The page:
Actually your algorithm is known as Sattolo's algorithm, and is known to produce all cycles with equal probability. So any derangement which is not a cycle but a product of several disjoint cycles cannot be obtained with the algorithm. For example, with four elements, the permutation that exchanges 1 and 2, and 3 and 4 is a derangement but not a cycle.

If you don't mind obtaining only cycles, then Sattolo's algorithm is the way to go, it's actually much faster than any uniform derangement algorithm, since no rejection is needed.

share|improve this answer
    
Are you sure there are some derangements that the OP's algorithm can't generate? I don't see why. I don't know what language that is (Java?), but Math.random() looks like a commonly-seen function that returns uniformly distributed floats in the range [0, 1). Given that, each step through the loop should swap data[i] with one of the values after it, chosen without bias. This should produce an unbiased derangement, no? What does your graphical simulation say? – Tom Zych Sep 2 '11 at 22:01
    
Thank you! I just love the word "derangement"; certainly one of the best. mathematical. terms. ever. The fact that I can't generate all the derangements doesn't make any difference to my application, though a nagging voice in my head says, "but you should do it correctly." – jdeisenberg Sep 2 '11 at 22:33
    
@Tom: See my latest edit to see why some derangements cannot be obtained. The simulation shows, at position i,j, the probability of entry originally at index i to end up at index j. The first line is fairly uniform, meaning that the first entry has equal chance of ending anywhere besides the first position. But the last line shows that the last entry has a very high chance of ending at the penultimate position, and a slight chance of remaining in place. – FelixCQ Sep 3 '11 at 15:37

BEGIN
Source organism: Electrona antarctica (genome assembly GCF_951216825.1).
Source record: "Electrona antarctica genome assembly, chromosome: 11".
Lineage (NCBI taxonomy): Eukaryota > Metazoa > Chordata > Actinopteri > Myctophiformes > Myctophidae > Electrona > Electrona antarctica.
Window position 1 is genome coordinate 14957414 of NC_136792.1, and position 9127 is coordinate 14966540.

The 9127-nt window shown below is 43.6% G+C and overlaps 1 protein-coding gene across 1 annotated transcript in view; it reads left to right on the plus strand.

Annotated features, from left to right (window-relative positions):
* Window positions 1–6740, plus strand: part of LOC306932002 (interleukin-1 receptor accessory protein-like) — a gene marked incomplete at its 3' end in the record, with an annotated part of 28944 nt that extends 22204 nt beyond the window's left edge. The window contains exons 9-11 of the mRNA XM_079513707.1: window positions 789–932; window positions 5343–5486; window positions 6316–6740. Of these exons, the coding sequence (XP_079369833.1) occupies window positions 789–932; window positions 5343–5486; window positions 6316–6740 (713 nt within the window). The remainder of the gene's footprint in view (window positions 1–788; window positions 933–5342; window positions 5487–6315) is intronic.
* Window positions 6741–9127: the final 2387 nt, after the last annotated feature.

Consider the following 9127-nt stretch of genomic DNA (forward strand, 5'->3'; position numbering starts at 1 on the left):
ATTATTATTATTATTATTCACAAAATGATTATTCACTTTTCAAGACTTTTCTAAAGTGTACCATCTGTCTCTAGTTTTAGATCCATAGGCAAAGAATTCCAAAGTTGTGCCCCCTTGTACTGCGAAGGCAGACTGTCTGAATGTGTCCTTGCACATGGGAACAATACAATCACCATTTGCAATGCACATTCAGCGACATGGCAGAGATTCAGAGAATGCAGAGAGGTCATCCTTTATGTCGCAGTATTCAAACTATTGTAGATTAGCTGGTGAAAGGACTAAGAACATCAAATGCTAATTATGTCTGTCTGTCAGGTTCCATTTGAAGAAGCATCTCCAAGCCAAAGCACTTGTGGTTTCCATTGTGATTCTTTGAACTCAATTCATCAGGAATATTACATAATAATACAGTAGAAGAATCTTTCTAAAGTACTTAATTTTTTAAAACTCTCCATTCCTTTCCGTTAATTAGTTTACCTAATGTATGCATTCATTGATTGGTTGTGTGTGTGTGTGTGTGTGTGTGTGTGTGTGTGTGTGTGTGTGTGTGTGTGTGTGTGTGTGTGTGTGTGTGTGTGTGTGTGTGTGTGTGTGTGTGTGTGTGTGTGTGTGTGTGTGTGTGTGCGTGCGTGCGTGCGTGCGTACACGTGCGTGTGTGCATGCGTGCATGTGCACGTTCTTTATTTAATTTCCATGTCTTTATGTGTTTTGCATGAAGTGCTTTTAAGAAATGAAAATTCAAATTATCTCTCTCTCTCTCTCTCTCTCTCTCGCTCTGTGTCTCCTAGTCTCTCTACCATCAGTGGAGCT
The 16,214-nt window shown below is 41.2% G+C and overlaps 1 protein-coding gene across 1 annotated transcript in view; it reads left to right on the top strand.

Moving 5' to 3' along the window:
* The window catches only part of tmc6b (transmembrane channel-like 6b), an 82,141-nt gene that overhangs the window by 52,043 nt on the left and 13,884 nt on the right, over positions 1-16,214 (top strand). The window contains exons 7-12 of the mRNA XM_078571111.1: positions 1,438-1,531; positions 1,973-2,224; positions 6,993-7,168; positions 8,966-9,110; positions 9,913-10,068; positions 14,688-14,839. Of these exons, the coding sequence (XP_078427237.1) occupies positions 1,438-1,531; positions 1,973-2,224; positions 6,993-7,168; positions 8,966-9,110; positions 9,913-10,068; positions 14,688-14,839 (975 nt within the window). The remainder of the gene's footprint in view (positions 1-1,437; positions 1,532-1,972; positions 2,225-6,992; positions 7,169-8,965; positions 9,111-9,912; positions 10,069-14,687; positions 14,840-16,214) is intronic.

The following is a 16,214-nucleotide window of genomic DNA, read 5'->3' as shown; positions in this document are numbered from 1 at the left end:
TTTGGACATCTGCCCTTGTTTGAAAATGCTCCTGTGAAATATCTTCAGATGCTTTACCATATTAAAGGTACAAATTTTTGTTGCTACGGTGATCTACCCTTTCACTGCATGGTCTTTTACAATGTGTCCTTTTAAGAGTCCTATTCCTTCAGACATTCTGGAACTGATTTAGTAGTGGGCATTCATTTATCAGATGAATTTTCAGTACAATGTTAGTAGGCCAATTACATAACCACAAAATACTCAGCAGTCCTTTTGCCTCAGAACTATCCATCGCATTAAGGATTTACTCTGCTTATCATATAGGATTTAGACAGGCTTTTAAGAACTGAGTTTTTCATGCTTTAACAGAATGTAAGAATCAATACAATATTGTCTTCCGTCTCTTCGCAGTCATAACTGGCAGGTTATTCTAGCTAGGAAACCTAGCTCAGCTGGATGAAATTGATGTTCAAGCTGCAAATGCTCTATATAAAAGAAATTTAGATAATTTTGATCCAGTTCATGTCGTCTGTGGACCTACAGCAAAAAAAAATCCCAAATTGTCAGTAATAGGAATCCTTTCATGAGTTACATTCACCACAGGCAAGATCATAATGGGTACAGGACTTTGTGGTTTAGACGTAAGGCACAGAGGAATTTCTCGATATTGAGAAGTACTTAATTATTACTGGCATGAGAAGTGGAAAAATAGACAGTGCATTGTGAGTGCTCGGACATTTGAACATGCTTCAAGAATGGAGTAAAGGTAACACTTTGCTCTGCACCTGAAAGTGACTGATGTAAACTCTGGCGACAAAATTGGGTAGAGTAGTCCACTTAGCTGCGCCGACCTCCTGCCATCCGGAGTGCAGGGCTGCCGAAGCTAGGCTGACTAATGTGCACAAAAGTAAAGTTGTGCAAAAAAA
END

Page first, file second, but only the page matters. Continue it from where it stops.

Don't have time to delve into all this right now, but have you considered that when i reaches length - 2, data[i] must be switched with data[i+1], because it may still be the value that was originally there? And indeed, this is what the OP's program does. – Tom Zych Sep 3 '11 at 16:04
    
@FelixCQ could you please tell me how you drew the distribution image? I am quite interested. – peter Apr 27 '12 at 3:32

As @FelixCQ has mentioned, the shuffles you are looking for are called derangements. Constructing uniformly randomly distributed derangements is not a trivial problem, but some results are known in the literature. The most obvious way to construct derangements is by the rejection method: you generate uniformly randomly distributed permutations using an algorithm like Fisher-Yates and then reject permutations with fixed points. The average running time of that procedure is e*n + o(n) where e is Euler's constant 2.71828... That would probably work in your case.

The other major approach for generating derangements is to use a recursive algorithm. However, unlike Fisher-Yates, we have two branches to the algorithm: the last item in the list can be swapped with another item (i.e., part of a two-cycle), or can be part of a larger cycle. So at each step, the recursive algorithm has to branch in order to generate all possible derangements. Furthermore, the decision of whether to take one branch or the other has to be made with the correct probabilities.

Let D(n) be the number of derangements of n items. At each stage, the number of branches taking the last item to two-cycles is (n-1)D(n-2), and the number of branches taking the last item to larger cycles is (n-1)D(n-1). This gives us a recursive way of calculating the number of derangements, namely D(n)=(n-1)(D(n-2)+D(n-1)), and gives us the probability of branching to a two-cycle at any stage, namely (n-1)D(n-2)/D(n-1).